In the course of my adult life, I have dealt quite a bit with those who have suffered many different types of trauma. Typically, this was in the context of a semi-charismatic prayer group, and the trauma sufferers were men and women who had experienced it as a child. They had a different perspective and a lot of years between who they were when the incidents occurred and who they are now. In all cases, they had at least a relatively good support network and a working knowledge of who Jesus was, and how he did things.
I never expected–some ten years later–to be a foster parent on the way to becoming an adoptive parent of a very active young man who in his short lifetime had likely suffered much–certainly much more than most kids his age. My wife and I did twelve weeks of foster training, and it prepared us for some of the things we’ve encountered.
That doesn’t mean it is easy. But what it has done is to make us wholly dependent on God for wisdom, and comfort, and guidance. I believe it’s human nature to want to feel loved in return when you give love, or when you give anything of yourself. It doesn’t always happen. Luke 6 says this about who we should love: “If you love those who love you, what benefit is that to you? For even sinners love those who love them. And if you do good to those who do good to you, what benefit is that to you? For even sinners do the same.”
I have to remind myself there’s a good chance our boy has not had much experience in a loving home, with a loving family. He probably hasn’t had any experience with discipline out of love. Could be he doesn’t know how to be loved at all; how to accept that love is something he has now, in abundance.
He may have some rudimentary head knowledge of Jesus, but if it doesn’t come out of love, it won’t become heart knowledge at all. So what we have to do is show this young man Jesus in a practical way. We make Jesus real to him by showing he is real to us. We do not hide our imperfections and blemishes–rather, we reveal them in the way of edification.
We do not simply pray for, we also pray with him. We show him what a loving family looks like by loving. My wife and I demonstrate what a healthy and Godly marriage looks like. We discipline because we care, rather than simply punish because we do not. We show affection, and we acknowledge our feelings and their feelings.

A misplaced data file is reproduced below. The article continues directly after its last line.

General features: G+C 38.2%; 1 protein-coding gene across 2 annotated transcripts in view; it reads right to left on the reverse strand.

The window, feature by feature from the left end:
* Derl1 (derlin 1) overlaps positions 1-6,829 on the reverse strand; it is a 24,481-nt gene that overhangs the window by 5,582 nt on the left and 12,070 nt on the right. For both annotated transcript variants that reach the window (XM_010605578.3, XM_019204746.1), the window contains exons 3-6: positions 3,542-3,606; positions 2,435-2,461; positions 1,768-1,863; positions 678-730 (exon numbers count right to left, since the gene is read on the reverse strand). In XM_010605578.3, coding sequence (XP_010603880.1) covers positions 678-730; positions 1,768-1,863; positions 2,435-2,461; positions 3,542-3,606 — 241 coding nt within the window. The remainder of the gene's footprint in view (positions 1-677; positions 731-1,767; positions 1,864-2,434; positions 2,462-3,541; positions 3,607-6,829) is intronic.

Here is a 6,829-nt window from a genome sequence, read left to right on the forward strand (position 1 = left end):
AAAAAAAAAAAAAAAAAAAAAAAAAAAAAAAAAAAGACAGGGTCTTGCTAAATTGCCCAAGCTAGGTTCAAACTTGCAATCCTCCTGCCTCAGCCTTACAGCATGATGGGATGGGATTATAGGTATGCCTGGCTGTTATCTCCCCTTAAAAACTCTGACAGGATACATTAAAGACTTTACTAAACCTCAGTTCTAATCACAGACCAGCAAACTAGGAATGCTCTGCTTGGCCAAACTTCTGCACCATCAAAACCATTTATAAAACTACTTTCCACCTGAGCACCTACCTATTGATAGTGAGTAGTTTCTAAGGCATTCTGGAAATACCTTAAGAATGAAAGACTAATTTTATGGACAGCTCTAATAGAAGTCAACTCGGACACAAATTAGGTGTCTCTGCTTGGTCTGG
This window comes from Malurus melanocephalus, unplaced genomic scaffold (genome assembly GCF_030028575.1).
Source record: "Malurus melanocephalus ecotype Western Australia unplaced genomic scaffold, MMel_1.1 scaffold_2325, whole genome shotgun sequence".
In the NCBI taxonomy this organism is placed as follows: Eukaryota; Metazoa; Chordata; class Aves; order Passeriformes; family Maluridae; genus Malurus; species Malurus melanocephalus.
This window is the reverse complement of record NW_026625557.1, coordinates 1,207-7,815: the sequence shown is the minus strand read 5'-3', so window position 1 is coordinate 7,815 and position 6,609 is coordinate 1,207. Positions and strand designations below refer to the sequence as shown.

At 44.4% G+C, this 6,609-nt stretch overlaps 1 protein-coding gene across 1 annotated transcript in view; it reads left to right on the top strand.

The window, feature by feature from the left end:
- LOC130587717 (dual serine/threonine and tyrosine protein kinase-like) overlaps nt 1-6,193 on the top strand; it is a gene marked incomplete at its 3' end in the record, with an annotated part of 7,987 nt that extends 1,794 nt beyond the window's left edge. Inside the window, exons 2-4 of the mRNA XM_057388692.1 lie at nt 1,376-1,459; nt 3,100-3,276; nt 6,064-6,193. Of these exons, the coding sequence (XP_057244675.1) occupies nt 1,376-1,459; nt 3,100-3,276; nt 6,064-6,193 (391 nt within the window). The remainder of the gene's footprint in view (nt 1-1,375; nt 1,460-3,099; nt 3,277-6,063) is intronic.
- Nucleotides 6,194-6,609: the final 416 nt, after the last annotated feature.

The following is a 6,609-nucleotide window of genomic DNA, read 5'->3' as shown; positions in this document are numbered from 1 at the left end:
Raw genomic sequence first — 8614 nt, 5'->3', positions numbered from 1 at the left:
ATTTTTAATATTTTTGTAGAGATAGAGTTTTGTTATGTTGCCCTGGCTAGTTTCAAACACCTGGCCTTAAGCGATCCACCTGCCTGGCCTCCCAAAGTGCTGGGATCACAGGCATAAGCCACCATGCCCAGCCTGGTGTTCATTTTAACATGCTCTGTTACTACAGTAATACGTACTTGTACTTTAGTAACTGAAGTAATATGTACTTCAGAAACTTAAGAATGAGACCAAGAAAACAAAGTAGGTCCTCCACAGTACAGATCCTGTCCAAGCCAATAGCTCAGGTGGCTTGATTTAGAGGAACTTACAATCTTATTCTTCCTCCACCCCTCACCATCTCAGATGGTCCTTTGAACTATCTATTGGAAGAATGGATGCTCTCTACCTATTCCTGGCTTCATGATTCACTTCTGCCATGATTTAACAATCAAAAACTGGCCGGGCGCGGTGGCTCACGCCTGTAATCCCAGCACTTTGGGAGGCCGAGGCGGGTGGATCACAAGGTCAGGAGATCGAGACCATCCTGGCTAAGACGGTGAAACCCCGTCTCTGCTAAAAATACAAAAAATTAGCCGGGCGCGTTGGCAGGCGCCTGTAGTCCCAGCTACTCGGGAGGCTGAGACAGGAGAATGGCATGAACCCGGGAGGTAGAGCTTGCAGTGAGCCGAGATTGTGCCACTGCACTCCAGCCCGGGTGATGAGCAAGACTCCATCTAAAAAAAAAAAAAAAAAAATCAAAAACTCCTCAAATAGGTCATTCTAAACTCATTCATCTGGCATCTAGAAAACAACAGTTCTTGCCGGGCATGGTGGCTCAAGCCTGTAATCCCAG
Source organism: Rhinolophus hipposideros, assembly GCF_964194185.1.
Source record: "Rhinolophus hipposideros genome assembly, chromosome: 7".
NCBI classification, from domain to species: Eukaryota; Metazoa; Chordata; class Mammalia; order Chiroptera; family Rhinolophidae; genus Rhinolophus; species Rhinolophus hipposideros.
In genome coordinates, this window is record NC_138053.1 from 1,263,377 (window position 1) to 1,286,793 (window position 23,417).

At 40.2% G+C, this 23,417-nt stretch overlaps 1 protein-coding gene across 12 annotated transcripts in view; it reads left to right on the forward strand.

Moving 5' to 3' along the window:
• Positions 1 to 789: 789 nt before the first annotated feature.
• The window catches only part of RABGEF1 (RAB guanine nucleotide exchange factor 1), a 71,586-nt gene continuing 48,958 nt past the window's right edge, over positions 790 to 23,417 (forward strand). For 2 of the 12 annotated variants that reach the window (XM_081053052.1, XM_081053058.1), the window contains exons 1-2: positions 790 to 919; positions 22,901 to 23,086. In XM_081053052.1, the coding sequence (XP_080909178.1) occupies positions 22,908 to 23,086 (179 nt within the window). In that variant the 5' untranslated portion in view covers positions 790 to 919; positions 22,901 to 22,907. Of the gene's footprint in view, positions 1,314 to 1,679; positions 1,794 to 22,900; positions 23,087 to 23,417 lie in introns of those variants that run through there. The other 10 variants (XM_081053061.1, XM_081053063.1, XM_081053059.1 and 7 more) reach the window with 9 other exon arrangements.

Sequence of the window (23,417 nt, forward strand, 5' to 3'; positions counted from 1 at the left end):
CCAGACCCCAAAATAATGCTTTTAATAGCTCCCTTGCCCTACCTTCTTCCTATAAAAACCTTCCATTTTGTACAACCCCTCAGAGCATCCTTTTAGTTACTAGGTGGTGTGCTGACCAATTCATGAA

We also acknowledge our feelings and our fears and our doubts because they are real and they happen. We acknowledge them from the position of supplicant, because that is what we really all are in the first place. We can talk differences all day, but the truth is that at our cores we are also all the same. Like this young man newly added to our life and family, we are all broken in our own way. Yet we are also repaired in his way, and we need to share that it is a process, and it will take some time, hard as it is to endure.
Everyone knows the story of Moses, fleeing the forces of Pharoah, and parting the Red Sea so his people can escape, and finally be free. Yet do we know the whole story, as described in Exodus? Do we know that Moses, ever obedient to the Lord, was made to set up camp for his people, essentially giving time for Egypt to catch up? God convinces Egypt that the Israelites are lost and wandering: it doesn’t make sense to stop. But then Moses related a message from the Lord, “The Lord, will fight for you, and you have only to be silent.” (Exodus 14:14, ESV)
That victory did not come in an instant. And there was still the Red Sea before them, and Pharoah. Rather, the Lord told Moses to stretch out his hand over the sea. The water would take care of the rest.
“Then Moses stretched out his hand over the sea, and all that night the Lord drove the sea back with a strong east wind and turned it into dry land. The waters were divided, and the Israelites went through the sea on dry ground, with a wall of water on their right and on their left.” (Exodus 14:21-22, NIV)
One of the great miracles related in the Old Testament–the parting of the Red Sea and the escape of the Israelites from bondage.
“all that night the Lord drove the sea back with a strong east wind and turned it into dry land.”
It took all night.
Not that God couldn’t have done whatever he needed to in an instant, but he didn’t, because he had something for Israel to learn. For us to learn. For me to learn.
He is God. I am not. There is something to learn in all this going on right now. There is something we can take away, even now.
Loving and expecting returns isn’t really love. Loving because we’ve been loved is. Loving as a verb, loving with all our hearts, even when they seem to feel completely the opposite.
We sure don’t always act like we love Jesus.
I think that what we need to do is stretch our hands out over the Sea. It might take all night, but in the end we will cross.
And we will have all of our family, including our newest, with us.
Because he is God. We are not.